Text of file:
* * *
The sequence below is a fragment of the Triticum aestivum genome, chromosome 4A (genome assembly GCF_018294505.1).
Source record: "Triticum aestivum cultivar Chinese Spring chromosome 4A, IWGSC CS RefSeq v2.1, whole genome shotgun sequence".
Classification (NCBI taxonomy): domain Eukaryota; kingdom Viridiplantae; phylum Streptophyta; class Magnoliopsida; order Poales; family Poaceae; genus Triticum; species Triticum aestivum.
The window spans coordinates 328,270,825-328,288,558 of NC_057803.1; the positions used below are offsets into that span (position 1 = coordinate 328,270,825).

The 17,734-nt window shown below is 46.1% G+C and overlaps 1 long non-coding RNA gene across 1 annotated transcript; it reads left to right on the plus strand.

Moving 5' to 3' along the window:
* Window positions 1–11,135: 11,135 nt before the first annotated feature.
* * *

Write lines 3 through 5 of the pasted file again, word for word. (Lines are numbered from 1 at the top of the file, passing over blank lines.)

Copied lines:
Classification (NCBI taxonomy): domain Eukaryota; kingdom Viridiplantae; phylum Streptophyta; class Magnoliopsida; order Poales; family Poaceae; genus Triticum; species Triticum aestivum.
The window spans coordinates 328,270,825-328,288,558 of NC_057803.1; the positions used below are offsets into that span (position 1 = coordinate 328,270,825).

The 17,734-nt window shown below is 46.1% G+C and overlaps 1 long non-coding RNA gene across 1 annotated transcript; it reads left to right on the plus strand.